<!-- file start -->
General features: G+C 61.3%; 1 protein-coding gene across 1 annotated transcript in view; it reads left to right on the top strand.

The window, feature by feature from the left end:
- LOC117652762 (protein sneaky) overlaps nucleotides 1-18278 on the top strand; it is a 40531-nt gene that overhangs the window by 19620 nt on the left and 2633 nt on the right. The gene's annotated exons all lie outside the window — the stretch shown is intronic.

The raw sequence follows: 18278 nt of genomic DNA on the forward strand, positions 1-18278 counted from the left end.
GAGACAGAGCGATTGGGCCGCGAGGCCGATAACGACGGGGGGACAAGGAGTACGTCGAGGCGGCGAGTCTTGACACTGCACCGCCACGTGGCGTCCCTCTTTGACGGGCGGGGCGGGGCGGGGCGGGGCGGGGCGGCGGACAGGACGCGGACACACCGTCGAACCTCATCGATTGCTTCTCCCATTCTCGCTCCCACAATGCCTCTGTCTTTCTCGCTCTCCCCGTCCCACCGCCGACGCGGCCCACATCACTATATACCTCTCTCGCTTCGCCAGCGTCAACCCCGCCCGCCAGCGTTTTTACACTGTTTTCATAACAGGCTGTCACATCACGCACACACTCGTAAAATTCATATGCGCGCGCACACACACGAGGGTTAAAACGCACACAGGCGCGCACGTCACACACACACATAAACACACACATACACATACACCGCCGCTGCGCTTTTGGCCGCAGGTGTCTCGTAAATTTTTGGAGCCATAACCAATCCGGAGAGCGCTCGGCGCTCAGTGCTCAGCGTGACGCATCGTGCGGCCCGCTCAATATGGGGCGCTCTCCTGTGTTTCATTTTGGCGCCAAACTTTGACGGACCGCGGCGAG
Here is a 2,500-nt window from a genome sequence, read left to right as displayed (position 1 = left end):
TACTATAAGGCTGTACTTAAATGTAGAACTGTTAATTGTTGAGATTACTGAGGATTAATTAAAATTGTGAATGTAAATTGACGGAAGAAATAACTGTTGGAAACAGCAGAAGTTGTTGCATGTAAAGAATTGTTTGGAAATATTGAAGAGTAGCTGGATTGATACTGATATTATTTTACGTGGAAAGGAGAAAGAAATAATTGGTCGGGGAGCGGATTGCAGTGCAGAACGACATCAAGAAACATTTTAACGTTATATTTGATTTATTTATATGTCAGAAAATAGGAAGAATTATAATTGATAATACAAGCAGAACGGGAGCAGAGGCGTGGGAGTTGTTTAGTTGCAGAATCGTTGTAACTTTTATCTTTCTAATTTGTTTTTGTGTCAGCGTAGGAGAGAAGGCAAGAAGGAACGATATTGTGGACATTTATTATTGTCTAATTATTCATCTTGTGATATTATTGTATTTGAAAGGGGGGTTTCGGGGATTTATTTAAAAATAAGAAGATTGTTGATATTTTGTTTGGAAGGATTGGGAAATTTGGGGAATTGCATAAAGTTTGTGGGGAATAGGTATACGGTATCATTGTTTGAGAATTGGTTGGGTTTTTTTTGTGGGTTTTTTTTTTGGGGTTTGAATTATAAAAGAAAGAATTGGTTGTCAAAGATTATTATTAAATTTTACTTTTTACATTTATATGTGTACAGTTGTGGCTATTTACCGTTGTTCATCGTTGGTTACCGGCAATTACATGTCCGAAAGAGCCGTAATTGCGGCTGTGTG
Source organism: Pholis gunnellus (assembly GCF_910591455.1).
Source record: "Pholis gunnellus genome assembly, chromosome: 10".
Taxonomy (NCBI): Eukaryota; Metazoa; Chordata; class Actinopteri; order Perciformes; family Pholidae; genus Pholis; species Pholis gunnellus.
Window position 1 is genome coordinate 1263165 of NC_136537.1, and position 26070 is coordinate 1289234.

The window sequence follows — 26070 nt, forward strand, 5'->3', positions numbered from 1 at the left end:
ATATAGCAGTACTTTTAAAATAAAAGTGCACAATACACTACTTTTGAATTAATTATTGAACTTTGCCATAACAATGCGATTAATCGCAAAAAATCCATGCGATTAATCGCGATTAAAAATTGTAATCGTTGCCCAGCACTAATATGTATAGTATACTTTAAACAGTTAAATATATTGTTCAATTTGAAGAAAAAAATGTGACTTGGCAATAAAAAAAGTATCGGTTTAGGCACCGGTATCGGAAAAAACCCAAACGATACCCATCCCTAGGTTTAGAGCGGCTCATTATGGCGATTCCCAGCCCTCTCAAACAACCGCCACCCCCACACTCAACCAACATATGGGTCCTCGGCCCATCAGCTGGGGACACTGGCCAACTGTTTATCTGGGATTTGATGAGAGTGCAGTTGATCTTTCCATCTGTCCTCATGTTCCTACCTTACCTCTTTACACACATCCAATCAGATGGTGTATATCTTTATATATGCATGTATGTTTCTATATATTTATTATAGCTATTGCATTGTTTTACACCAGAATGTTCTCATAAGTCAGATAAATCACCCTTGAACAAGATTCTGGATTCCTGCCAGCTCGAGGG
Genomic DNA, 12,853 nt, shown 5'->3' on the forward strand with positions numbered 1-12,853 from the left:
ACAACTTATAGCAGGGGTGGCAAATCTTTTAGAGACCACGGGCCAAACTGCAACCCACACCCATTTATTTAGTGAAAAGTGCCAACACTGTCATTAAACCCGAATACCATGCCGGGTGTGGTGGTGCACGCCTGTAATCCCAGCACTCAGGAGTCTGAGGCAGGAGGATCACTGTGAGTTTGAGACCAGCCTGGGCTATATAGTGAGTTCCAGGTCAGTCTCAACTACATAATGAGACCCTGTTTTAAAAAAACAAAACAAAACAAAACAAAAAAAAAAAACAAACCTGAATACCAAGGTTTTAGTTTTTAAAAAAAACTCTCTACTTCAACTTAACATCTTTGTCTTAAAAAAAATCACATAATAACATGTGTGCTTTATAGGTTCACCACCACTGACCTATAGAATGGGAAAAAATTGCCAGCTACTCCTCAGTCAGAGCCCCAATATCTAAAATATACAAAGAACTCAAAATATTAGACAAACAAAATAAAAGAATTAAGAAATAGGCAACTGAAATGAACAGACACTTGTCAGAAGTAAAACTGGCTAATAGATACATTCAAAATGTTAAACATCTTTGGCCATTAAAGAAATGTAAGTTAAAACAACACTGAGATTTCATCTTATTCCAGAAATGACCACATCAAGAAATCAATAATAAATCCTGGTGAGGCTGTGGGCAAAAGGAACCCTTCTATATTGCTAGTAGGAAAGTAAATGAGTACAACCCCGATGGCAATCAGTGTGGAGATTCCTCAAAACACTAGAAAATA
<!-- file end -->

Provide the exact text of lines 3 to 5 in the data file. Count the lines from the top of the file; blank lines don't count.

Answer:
- LOC117652762 (protein sneaky) overlaps nucleotides 1-18278 on the top strand; it is a 40531-nt gene that overhangs the window by 19620 nt on the left and 2633 nt on the right. The gene's annotated exons all lie outside the window — the stretch shown is intronic.

The raw sequence follows: 18278 nt of genomic DNA on the forward strand, positions 1-18278 counted from the left end.
GAGACAGAGCGATTGGGCCGCGAGGCCGATAACGACGGGGGGACAAGGAGTACGTCGAGGCGGCGAGTCTTGACACTGCACCGCCACGTGGCGTCCCTCTTTGACGGGCGGGGCGGGGCGGGGCGGGGCGGGGCGGCGGACAGGACGCGGACACACCGTCGAACCTCATCGATTGCTTCTCCCATTCTCGCTCCCACAATGCCTCTGTCTTTCTCGCTCTCCCCGTCCCACCGCCGACGCGGCCCACATCACTATATACCTCTCTCGCTTCGCCAGCGTCAACCCCGCCCGCCAGCGTTTTTACACTGTTTTCATAACAGGCTGTCACATCACGCACACACTCGTAAAATTCATATGCGCGCGCACACACACGAGGGTTAAAACGCACACAGGCGCGCACGTCACACACACACATAAACACACACATACACATACACCGCCGCTGCGCTTTTGGCCGCAGGTGTCTCGTAAATTTTTGGAGCCATAACCAATCCGGAGAGCGCTCGGCGCTCAGTGCTCAGCGTGACGCATCGTGCGGCCCGCTCAATATGGGGCGCTCTCCTGTGTTTCATTTTGGCGCCAAACTTTGACGGACCGCGGCGAG